All entries should include the following:

  • A title for the image
  • A clear and detailed legend
  • A description of the image providing scientific context (one paragraph)
  • Details on any artistic modification of the image, if relevant

(MC)2 Supports Microanalysis Society’s Topical Conference on EBSD

(MC)2 was excited to host a Microanalysis Society topical conference on Electron Backscatter Diffraction (EBSD) this May 23–25, bringing together over 170 participants internationally, including students, researchers, and vendors. The conference featured three days of lectures and animated conversation on EBSD applications and developments within materials science, geoscience, planetary science, engineering, and industry. The dynamic conference format combined interactive live demonstrations from vendors using (MC)2 equipment to showcase the latest EBSD hardware and software with poster and plenary sessions held in NCRC’s Football Room.

Luke Brewer (U. Alabama) Presents on Metallurgical Sample Preparation

Along with talks on EBSD technology, Day 1 provided lab demonstrations on a flexible sign-up basis. Students and others seeking even more hands-on insights on EBSD methods were treated to tutorials in geoscience and engineering materials within the (MC)2 laboratory space.

The theme of Day 2 was “EBSD for Characterization of Microstructure Evolution” and also featured a poster session with over forty participants. Day 3 emphasized advances in EBSD technology and data analysis, such as Bayesian approaches on how to most effectively use data mining approaches to assist in analyzing materials.

Engineering Materials Demo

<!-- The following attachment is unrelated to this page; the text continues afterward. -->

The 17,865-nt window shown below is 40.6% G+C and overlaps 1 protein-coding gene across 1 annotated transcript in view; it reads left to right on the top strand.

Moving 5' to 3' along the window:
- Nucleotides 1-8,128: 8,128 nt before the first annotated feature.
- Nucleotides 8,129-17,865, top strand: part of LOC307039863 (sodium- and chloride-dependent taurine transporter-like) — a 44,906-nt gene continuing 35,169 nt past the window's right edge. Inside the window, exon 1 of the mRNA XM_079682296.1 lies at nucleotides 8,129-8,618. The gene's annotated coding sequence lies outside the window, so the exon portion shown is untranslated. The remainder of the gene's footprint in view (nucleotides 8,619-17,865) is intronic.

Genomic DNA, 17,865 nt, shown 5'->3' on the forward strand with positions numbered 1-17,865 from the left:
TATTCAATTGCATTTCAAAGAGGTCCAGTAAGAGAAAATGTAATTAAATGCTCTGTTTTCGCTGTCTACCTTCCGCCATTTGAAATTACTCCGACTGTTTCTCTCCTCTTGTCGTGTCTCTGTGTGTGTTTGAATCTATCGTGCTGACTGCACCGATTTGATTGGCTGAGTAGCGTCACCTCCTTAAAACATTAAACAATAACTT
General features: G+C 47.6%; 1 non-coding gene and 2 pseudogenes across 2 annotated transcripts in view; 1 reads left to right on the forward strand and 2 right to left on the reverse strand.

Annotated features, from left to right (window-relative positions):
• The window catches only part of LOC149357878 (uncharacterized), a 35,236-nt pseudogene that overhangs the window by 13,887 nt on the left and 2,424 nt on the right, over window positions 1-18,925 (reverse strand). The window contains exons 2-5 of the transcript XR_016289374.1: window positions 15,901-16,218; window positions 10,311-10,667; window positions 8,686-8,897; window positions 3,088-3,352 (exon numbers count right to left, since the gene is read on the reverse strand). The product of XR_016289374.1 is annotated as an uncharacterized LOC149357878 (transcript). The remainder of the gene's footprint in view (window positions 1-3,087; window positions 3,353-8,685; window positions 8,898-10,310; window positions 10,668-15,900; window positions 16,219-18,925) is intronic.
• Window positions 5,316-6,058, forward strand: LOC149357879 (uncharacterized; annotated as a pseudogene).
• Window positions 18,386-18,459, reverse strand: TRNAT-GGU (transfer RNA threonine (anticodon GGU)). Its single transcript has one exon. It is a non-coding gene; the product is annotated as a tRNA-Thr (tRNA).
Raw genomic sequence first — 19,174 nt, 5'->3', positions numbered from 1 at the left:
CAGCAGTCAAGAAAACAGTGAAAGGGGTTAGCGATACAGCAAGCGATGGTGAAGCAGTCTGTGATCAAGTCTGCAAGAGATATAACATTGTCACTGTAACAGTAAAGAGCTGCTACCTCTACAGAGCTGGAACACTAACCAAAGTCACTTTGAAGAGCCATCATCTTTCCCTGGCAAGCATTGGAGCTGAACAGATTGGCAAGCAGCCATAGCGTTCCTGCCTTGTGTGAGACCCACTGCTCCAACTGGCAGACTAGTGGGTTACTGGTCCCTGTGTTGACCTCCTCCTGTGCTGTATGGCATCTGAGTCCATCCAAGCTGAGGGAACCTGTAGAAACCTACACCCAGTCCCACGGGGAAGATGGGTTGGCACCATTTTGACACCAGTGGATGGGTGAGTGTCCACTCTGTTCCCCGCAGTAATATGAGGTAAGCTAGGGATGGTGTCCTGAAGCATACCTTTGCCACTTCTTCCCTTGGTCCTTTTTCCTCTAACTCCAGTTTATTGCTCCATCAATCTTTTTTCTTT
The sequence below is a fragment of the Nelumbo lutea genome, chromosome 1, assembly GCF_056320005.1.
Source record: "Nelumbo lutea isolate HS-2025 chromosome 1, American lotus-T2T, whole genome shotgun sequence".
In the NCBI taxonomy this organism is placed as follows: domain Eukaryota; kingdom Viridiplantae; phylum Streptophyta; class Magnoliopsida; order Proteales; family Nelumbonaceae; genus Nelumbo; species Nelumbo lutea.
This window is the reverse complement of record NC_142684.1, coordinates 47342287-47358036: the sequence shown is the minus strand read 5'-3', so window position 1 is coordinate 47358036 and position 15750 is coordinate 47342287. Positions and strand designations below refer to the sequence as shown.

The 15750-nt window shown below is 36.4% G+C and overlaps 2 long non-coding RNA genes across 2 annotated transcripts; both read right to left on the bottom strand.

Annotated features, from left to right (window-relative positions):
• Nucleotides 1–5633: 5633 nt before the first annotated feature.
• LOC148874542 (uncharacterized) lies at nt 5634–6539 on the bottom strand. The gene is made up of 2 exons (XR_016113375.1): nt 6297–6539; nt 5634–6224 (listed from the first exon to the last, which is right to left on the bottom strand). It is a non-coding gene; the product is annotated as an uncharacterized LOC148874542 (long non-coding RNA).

Represented vendors throughout the duration of the conference included Bruker, EDAX, Oxford Instruments, TESCAN, Thermo Scientific, ZEISS Microscopy, JEOL, Hitachi, Gatan, E.A. Fischione, EXpressLO LLC, Leica Microsystems, Mager Scientific, Cambridge Press, Buelher, BLG Vantage, NanoMEGAS, and Bluequartz.

Financial support for student travel was made possible through a National Science Foundation Award #1829336.

 

Q & A with Ralf Hielscher Following “A Poor Man’s Approach to HR-EBSD”
Vendor Demonstration by EDAX


Michigan Microscopy & Microanalysis Society (MMMS) & (MC)2 Open Day 

Wednesday November 1st 2017

Michigan Microscopy & Microanalysis Society (MMMS) & (MC)2 Open Day 

Presentations, Tour, Poster and image competition. Keynote presentations include:

  • Determining atomic structure across scale & dimensions with highly convergent electron beamsProf. Robert Hovden, Materials Science and Engineering, University of Michigan
  • Using cryo-electron microscopy to visualize the function of PMP22, a major cause of Charcot-Marie-Tooth disease (CMTD)Prof. Melanie Ohi, Life Sciences Institute, University of Michigan
  • Shaping (and reshaping) biological membrane architecture for vertebrate photoreceptor health (and disease)Prof. Andrew Goldberg, Biomedical Sciences, Oakland University
  • Ultrasonic Fatigue and its role in Materials Centric Design, Dr. Jason W. Carroll, Eaton Corporation.
  • Micro-Raman analyses of Earth and Planetary Materials: Advantages and Challenges, Prof. Jackie Li, Earth and Environmental Sciences, University of Michigan

Submit an abstract (deadline: October 10th 2017)